BAY AREA RENTSA survey of more than 41,000 apartment units in 151 complexes found rental rates continued to slide in the first quarter both compared with a year ago and with fourth quarter 2001. Occupancy rates were down overall from a year ago, but in the San Jose and San Francisco areas occupancy rose compared to the end of 2001.

1Q02 Chg. from Chg. from Occupancy Chg. from
County avg. rent 4Q01 1Q01 rate 1Q01
Santa Clara County $1,542 -5.5% -29.9% 94.1% -4.1
San Francisco MSA $1,738 -2.9% -27.4% 95.3% -1.1
Oakland MSA $1,364 -2.4% -21.3% 94.6% -2.3

The San Francisco Metropolitan Statistical Area (MSA) includes Marin, San Francisco and San Mateo counties. The Oakland MSA includes Alameda and Contra Costa counties. Average rents include all types of apartment units. Change in occupancy is expressed in percentage points, not percent change.

Axiometrics

Tips for Tenants

? Agreeing to a lease for a specified term will help you negotiate lower rent than if your lease is month-to-month. But remember you’ll be locked into that rate for the length of the lease, regardless of whether rates fall further, and regardless of whether you need to move for other reasons, such as a job loss.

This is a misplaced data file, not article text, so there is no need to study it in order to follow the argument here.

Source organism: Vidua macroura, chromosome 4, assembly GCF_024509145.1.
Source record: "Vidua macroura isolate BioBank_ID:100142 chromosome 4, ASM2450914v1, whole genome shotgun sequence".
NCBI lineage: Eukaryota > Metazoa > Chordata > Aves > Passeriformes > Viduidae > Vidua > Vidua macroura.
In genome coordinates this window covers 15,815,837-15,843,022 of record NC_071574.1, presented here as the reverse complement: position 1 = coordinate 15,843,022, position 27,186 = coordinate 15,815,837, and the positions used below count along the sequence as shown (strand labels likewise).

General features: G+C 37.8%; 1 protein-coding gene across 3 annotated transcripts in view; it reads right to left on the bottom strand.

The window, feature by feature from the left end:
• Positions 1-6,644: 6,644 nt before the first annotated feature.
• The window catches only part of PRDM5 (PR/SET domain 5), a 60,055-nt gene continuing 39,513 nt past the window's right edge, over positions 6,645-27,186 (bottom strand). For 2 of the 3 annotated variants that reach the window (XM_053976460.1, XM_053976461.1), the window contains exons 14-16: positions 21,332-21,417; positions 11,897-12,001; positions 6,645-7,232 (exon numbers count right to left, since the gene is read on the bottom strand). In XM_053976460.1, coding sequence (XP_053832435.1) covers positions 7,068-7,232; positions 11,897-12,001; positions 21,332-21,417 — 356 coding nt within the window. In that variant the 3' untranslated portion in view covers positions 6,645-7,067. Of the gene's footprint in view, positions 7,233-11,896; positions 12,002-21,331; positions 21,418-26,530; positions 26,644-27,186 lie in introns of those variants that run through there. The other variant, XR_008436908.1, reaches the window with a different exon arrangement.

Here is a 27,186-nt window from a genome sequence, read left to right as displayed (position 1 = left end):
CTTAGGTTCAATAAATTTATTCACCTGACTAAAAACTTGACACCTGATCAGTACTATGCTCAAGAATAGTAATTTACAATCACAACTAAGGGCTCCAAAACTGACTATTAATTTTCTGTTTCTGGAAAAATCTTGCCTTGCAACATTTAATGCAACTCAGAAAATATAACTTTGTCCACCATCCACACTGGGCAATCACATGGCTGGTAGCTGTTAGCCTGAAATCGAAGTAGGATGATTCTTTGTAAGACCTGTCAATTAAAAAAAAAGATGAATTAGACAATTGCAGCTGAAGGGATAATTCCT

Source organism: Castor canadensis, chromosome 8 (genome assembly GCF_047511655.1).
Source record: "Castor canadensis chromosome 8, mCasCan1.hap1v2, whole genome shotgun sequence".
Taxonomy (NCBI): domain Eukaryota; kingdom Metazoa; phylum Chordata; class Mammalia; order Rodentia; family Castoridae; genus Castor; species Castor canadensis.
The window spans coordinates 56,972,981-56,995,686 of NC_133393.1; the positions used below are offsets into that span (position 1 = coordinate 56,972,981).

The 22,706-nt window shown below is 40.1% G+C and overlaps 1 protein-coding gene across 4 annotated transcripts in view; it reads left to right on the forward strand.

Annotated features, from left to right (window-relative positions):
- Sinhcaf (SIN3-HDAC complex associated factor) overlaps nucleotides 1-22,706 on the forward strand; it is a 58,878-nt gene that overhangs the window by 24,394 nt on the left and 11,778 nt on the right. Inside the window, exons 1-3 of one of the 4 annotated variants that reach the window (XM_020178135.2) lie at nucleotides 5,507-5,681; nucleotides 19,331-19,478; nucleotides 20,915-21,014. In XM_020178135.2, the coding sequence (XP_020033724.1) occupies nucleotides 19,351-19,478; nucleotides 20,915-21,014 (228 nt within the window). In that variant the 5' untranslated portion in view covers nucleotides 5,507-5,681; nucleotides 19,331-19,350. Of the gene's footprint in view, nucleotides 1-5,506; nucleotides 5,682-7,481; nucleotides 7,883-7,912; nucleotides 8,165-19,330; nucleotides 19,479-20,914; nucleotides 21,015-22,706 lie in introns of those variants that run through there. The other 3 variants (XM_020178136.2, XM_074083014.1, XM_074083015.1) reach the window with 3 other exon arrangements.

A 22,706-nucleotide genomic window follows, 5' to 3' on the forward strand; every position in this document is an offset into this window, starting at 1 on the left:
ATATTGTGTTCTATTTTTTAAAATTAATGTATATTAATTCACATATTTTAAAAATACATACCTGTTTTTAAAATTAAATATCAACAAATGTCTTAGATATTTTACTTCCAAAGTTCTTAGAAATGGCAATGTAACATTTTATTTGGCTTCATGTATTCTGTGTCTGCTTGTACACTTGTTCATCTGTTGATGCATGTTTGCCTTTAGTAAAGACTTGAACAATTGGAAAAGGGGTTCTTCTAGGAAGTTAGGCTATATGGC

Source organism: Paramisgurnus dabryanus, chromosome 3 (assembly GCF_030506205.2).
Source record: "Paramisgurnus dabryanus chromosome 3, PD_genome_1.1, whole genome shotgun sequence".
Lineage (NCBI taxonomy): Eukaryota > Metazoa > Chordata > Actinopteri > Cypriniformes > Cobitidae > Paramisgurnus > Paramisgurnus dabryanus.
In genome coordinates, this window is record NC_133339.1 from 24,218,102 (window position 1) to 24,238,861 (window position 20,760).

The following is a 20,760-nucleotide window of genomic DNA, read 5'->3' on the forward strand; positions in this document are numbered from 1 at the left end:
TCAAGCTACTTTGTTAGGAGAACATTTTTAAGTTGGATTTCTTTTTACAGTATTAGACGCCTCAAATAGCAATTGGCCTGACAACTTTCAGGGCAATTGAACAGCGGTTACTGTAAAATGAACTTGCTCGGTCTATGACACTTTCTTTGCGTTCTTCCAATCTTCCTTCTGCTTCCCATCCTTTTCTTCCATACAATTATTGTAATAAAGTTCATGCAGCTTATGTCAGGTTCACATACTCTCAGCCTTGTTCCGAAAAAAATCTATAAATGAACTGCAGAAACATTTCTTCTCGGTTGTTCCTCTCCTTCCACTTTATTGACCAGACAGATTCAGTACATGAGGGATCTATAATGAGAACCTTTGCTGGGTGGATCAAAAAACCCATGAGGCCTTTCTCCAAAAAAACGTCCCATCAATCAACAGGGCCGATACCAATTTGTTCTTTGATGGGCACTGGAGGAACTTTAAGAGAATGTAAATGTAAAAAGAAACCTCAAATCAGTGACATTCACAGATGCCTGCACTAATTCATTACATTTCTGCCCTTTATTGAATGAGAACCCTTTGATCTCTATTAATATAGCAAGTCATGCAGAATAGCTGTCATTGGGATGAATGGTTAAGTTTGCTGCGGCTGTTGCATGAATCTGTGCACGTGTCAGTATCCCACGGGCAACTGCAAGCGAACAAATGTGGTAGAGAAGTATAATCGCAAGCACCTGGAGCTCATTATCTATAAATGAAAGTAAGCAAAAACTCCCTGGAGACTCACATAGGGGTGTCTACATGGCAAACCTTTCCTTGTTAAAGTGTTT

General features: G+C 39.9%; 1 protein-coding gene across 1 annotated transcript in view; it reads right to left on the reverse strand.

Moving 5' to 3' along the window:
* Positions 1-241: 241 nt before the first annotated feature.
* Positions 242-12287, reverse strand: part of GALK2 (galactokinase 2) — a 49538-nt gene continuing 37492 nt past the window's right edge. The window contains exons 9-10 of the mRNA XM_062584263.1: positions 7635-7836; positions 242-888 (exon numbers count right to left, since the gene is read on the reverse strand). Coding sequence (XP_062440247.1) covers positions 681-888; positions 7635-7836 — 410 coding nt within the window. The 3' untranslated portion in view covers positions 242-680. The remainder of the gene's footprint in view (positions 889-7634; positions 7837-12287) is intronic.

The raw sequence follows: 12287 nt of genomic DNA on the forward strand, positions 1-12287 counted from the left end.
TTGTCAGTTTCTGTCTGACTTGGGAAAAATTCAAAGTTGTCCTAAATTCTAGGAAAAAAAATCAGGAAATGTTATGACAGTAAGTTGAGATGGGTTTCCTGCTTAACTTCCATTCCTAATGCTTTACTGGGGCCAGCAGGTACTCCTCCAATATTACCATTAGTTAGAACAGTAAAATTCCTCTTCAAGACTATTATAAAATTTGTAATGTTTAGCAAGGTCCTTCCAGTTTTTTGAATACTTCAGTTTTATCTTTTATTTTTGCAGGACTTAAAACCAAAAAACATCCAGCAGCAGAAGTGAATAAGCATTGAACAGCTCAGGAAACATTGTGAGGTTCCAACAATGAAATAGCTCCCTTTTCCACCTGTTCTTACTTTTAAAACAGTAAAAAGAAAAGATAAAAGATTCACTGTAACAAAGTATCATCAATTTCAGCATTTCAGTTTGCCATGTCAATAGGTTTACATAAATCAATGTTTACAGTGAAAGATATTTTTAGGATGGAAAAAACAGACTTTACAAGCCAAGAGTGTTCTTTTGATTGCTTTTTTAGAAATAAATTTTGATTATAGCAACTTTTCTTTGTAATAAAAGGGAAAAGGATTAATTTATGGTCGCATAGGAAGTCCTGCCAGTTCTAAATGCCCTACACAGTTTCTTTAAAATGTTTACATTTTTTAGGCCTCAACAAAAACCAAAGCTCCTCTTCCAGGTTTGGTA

? Even in a month-to-month lease, you may have some leverage because many landlords are afraid of the current high vacancy rates. Before approaching your current landlord, do some research so you know the prices of vacant units in your own and similar complexes.

? Decide in advance whether you are willing to move if you can’t renegotiate; once you give a 30-day notice of termination you cannot take it back without the permission of the landlord.

? Read the fine print about move-in discounts carefully. Often, you will be required to waive the discount or repay it if you do not stay in the unit for some specified period of time.

Project Sentinel


Contact Sue McAllister at smcallister@sjmercury.com or (408) 920-5833.